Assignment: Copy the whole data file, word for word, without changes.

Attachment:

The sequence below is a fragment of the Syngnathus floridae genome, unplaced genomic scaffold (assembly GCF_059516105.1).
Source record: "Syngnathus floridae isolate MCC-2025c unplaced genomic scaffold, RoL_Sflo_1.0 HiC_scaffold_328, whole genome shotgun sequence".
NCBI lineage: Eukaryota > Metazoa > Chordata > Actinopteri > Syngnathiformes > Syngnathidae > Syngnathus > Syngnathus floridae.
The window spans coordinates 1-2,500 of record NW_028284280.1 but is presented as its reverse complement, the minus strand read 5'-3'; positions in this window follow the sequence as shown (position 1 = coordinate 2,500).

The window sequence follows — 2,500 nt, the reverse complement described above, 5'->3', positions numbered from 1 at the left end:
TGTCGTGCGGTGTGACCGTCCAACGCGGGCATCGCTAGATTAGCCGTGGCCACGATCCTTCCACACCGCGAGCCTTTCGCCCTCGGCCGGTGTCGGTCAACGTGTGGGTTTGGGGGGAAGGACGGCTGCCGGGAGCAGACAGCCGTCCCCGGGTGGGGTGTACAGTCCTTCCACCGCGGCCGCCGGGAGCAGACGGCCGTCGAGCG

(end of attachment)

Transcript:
The sequence below is a fragment of the Syngnathus floridae genome, unplaced genomic scaffold (assembly GCF_059516105.1).
Source record: "Syngnathus floridae isolate MCC-2025c unplaced genomic scaffold, RoL_Sflo_1.0 HiC_scaffold_328, whole genome shotgun sequence".
NCBI lineage: Eukaryota > Metazoa > Chordata > Actinopteri > Syngnathiformes > Syngnathidae > Syngnathus > Syngnathus floridae.
The window spans coordinates 1-2,500 of record NW_028284280.1 but is presented as its reverse complement, the minus strand read 5'-3'; positions in this window follow the sequence as shown (position 1 = coordinate 2,500).

The window sequence follows — 2,500 nt, the reverse complement described above, 5'->3', positions numbered from 1 at the left end:
TGTCGTGCGGTGTGACCGTCCAACGCGGGCATCGCTAGATTAGCCGTGGCCACGATCCTTCCACACCGCGAGCCTTTCGCCCTCGGCCGGTGTCGGTCAACGTGTGGGTTTGGGGGGAAGGACGGCTGCCGGGAGCAGACAGCCGTCCCCGGGTGGGGTGTACAGTCCTTCCACCGCGGCCGCCGGGAGCAGACGGCCGTCGAGCG